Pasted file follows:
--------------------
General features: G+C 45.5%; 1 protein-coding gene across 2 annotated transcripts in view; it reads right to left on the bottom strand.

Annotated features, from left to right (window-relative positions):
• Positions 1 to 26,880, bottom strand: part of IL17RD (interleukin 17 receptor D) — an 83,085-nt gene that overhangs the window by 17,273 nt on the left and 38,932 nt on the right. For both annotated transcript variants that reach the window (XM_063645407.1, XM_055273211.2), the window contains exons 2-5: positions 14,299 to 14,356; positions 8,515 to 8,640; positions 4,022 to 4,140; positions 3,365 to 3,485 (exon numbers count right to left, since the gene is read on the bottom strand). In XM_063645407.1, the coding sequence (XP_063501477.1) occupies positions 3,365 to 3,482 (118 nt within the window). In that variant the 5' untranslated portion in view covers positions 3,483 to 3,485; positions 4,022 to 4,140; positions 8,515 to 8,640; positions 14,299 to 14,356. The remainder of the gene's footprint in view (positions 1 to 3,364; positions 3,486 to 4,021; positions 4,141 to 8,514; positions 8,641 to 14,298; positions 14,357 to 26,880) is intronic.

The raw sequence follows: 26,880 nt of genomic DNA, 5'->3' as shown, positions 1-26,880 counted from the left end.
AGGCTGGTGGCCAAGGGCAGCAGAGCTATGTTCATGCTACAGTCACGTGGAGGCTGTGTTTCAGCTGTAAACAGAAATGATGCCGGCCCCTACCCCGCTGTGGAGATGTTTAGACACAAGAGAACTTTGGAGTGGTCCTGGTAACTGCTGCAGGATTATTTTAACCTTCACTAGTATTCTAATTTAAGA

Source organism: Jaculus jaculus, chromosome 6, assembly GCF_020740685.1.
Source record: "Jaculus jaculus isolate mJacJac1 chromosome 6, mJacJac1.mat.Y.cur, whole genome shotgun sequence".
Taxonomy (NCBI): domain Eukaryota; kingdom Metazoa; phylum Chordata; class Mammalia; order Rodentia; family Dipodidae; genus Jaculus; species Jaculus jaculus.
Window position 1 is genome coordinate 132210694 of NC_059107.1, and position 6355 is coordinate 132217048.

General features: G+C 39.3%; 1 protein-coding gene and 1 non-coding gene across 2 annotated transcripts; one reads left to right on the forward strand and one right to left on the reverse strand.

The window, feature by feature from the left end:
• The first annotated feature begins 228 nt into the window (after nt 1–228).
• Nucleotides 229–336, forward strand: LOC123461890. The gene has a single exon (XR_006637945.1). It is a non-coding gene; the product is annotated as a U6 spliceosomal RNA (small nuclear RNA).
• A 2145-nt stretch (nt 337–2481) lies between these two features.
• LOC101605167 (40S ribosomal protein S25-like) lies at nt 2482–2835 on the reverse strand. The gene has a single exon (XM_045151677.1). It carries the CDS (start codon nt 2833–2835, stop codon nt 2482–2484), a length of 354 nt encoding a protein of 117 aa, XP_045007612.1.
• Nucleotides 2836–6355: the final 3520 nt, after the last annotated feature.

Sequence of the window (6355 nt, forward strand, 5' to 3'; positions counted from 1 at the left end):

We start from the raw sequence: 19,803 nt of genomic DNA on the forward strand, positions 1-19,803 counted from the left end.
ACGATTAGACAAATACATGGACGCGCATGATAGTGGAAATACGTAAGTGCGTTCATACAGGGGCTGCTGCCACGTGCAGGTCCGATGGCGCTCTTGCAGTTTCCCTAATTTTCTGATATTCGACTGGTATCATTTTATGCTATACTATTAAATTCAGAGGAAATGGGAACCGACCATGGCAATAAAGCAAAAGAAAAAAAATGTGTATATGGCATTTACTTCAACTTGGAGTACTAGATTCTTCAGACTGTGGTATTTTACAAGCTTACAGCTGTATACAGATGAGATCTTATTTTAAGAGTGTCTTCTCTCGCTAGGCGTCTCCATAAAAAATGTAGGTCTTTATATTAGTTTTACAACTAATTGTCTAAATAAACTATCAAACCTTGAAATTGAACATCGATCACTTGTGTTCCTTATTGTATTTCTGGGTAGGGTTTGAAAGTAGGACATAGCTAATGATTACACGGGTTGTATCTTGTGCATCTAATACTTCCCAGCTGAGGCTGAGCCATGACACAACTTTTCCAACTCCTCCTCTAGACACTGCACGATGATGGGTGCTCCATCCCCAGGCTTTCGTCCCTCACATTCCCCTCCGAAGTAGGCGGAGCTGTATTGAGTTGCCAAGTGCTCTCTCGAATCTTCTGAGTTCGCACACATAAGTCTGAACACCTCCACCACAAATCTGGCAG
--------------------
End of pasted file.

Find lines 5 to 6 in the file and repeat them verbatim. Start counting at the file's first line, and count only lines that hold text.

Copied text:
AGGCTGGTGGCCAAGGGCAGCAGAGCTATGTTCATGCTACAGTCACGTGGAGGCTGTGTTTCAGCTGTAAACAGAAATGATGCCGGCCCCTACCCCGCTGTGGAGATGTTTAGACACAAGAGAACTTTGGAGTGGTCCTGGTAACTGCTGCAGGATTATTTTAACCTTCACTAGTATTCTAATTTAAGA

Source organism: Jaculus jaculus, chromosome 6, assembly GCF_020740685.1.